Places to Pan for Gold in Van Horn, Texas

If you find gold in Texas, it probably won't be this big.
If you find gold in Texas, it probably won't be this big. (Image: Jupiterimages/Comstock/Getty Images)

Texas has a checkered past in relation to gold prospecting with greatly exaggerated claims and not much gold to show for it. The total Texas gold production from the 1870s to 1940s was a mere 8,277 ounces, compared with millions of ounces mined in Nevada during the same time. A prospector looking for gold around Van Horn or any place in Texas will need a lot of patience and even more luck, but it is possible to find some gold there.

Texas Gold Mines

Gold removed from west Texas mine shafts has been almost exclusively in combination with other ores, making it impractical for a casual prospector to harvest. Millions of tons of copper ore were mined in west Texas in the 1800s and early 1900s, and some of this contained very small amounts of silver and gold. The Hazel Mine was one of the top copper and silver mines in Texas during the 1880s. This mine is located north of Van Horn on Highway 54, and west of the roadway. It is sealed to prevent entry. Entering an old Texas mine in the hopes of finding any significant gold today is very likely a waste of time anyway, but the area around it might be an interesting place to look. Searching downslope where old ores may have washed away from the mine entrance or machinery area is best.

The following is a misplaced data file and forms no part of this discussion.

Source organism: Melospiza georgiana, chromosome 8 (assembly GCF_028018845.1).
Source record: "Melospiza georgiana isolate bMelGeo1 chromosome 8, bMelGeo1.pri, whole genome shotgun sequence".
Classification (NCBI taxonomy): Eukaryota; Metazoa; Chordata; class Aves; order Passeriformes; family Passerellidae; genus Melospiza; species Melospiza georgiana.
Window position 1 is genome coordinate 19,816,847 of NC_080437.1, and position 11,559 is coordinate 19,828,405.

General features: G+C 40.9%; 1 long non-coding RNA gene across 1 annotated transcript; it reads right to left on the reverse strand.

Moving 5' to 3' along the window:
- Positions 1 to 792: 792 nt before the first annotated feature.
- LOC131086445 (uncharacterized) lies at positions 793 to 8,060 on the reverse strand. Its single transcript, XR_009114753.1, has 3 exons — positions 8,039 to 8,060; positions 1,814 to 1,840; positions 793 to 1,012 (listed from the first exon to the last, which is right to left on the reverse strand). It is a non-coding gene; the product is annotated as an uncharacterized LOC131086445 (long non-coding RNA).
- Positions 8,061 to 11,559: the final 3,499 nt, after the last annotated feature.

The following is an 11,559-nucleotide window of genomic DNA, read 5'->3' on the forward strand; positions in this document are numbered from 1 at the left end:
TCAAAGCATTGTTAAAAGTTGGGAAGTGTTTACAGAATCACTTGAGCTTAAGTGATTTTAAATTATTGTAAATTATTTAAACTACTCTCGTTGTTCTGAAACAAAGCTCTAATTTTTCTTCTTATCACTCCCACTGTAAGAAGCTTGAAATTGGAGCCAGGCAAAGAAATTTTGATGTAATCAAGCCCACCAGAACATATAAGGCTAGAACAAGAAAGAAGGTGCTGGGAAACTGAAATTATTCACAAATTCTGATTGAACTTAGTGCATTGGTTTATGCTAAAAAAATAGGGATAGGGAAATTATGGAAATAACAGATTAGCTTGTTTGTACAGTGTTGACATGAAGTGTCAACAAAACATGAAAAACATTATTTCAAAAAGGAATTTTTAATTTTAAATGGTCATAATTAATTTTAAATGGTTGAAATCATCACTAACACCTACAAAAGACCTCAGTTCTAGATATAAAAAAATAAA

Texas Placer Gold

Texas gold is more likely to be found in streambeds. This is called placer gold as opposed to the type dug out of big veins, which is called “lode” gold. Placer gold flakes off exposed ground formations and falls into small creeks and dry washes. Since gold is heavy, it accumulates along rifts in the creek bed or at bends in the waterway. The gold is removed by carefully sifting through the gravelly streambed material in a water-filled pan. The gold settles to the bottom--when you do this properly, you can separate gold flakes if any are present.

Van Horn Gold

A prospector wishing to search in the Van Horn area should get permission from landowners before exploring, as most land is privately owned. Creek beds located downstream from higher elevations are best. Wild Horse Creek runs just east of Van Horn; head upstream (southward) and you may find some places worth exploring. Travel east on I-10 a few miles to Plateau, Texas, and you will find several dry washes south of the Interstate that come down from the mountains. These present more exploration spots.

Gold Amounts Small

Trace amounts of gold exist today in the mountains around Van Horn, so it’s possible to stumble upon some. It’s likely to be more of a fun adventure than a “get rich” scheme. However, at today’s gold prices, even a few tenths of an ounce will make for some nice pocket money.

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